Building Your Tribe
Here is a list of things through testing and building Meetup.com/VoluntaryDallas have been derived from ACKCHYUAL human behavior.
FORGING YOUR OWN TRIBE In 1753 easy steps...
This is a non-exaustive list on how to organize and grow a community of voluntaryists where you live.
In Dallas we have a large group of active voluntarists which helps with
- Friendship - Some of the best friendships have been forged from the group. #AnarchistsRule
- Mutual Aid - When SHTF people help out. It's cool. :)
- Philosophy - Ethical learning and bolstering. Like iron sharpening iron so do anarchists shapren each others wit.
- Activism - We built a guillotine together / Fed the homeless together / brought an alternative to people tired of the LP
If you are going to try to build your own group first let's set some expectations. In the beginning it will feel awkward. You will be sitting at a table by yourself waiting for strangers.
Having even one other person with you will help in the beginning but is not necessary. Be comfortable by yourself and with talking to strangers. Bootstrapping takes time. Your Mileage may vary depending on your location.
We used Meetup.com (NOT JUST ZUCKERBOOK)
- Host a meeting every two weeks. In Dallas we alternate, one week in Dallas and one week in fort worth. It is two different crowds with some crossover.
- Meet after work hours and evening. 6:30P is a good start time - with some straggelers usually rolling in by 7P. (at our group the people in Fort Worth call the people in Dallas what they want to eat and place their order for them and vice versa depending on which city the meetup us held in.)
THOU SHALT NOTS
- Thou shalt not host the regular meetup on weekend; Generally, people have lots of stuff to do on the weekends and you will take a big hit on attendence if you slice a regular chunk out of that time.
- Thou shalt not your house or backyard. use a public place with other people so people are comfortable. (You can TOTALLY invite people from the meetup to a Backyard BBQ or game night though!)
- Thou shalt not host in bars -- alcohol is up to the individual but I suggest not making the meetup about drinking.
Always have two locations for the meetup. - One for food. One for conversation.
Herefollows the heavenly decree of what NOT to do when picking your restaraunt venue.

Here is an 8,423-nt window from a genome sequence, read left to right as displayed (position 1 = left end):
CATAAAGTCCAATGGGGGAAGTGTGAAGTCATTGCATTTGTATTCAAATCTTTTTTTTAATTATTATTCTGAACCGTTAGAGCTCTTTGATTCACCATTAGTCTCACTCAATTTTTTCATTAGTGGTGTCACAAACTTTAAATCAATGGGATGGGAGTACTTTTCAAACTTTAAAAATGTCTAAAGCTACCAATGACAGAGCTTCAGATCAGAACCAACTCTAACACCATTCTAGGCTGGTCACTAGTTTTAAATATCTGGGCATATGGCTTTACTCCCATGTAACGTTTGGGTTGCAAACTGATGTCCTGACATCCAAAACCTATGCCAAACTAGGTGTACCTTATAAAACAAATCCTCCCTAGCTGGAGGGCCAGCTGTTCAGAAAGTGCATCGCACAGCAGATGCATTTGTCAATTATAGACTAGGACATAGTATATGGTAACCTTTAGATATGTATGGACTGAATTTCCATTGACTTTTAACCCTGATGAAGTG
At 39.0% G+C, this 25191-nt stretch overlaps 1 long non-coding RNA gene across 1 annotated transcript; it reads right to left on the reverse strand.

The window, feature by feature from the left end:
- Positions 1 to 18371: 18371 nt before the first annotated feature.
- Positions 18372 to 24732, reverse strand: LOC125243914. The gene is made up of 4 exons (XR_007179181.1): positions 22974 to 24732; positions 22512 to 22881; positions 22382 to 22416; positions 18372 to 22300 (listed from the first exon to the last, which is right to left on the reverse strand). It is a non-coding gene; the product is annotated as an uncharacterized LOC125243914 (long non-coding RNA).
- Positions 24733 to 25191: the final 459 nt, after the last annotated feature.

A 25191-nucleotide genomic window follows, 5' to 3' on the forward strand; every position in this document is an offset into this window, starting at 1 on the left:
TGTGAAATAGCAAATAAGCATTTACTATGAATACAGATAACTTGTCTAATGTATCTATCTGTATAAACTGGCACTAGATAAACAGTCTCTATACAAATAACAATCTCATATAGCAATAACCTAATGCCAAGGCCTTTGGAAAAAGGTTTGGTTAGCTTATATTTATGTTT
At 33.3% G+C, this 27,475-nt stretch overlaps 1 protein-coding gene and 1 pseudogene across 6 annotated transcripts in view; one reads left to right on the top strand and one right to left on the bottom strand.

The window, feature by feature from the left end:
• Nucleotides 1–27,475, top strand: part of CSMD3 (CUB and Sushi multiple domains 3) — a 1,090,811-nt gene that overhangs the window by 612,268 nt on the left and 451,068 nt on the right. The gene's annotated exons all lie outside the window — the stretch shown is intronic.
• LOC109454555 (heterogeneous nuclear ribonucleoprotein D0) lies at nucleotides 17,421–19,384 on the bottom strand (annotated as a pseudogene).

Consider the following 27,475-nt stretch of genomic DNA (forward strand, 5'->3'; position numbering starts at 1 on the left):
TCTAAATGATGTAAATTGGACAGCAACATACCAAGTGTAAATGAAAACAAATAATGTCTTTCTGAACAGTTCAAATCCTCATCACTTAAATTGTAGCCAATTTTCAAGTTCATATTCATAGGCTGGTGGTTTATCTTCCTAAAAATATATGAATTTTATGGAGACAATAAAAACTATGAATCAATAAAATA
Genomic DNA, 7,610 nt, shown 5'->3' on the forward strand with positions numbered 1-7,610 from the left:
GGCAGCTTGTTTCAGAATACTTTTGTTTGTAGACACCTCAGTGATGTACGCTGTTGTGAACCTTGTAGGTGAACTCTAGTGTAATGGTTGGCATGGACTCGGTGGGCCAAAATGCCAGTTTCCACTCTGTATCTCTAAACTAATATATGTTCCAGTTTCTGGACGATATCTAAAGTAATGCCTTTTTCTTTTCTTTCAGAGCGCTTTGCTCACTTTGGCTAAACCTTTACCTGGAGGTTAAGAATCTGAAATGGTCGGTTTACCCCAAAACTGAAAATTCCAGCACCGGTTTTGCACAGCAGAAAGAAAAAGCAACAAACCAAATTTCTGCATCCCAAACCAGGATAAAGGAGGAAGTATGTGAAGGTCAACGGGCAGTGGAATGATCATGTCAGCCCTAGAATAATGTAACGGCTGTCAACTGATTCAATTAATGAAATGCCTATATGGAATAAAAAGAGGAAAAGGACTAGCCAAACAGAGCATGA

- Thou shalt not host in an anti-gun or otherwise unethical location. (In Texas that's a 30.06 30.07)
- Thou shalt not host in loud venues... the whole point of meetup is to interact and chat. No live band venues, places with loud music, or so many people that you have to yell to be heard.
- Thou Shalt Not attend at a venue that requires the group to be split amongst different tables or even worse, rooms.
- Thou Shalt Not host in a place that would be considered expensive by the general population in your area. If people are going to go 26 times a year -- it needs to be manageable for the majority.
Suggestions for food
- Satisfy special dietary needs or preferences when convenient. Dont sacrifice any of the above for the sake of this one. People can eat beforehand or bring their own food if important to them. This can sometimes dominate the others if allowed a higher priority. Same for general food quality -- it need only be serviceable -- the purpose of the evening is the people… There are other meetup groups for foodies.
- Restaurants with patios (weather dependent) can be awesome to sit at.
(in order of importance)
- Must not be anti-gun
- Must not be loud
- Must not require splitting the group to different tables / rooms
- Must not be too expensive
- Must be open late (10 min 11 - 12 if possible).
- Satisfy special dietary needs or preferences
Suggestions for conversation
coffee shops, book stores with patios and coffee ;)
Remember to make reservations where appropriate with enough time for the venue to prepare and reserve space for your group. If your venue require this it's helpful to remind people to RSVP if they want a chair.
I typically reserve two spots over the RSVP count and they end up being filled most days. Your mileage may vary.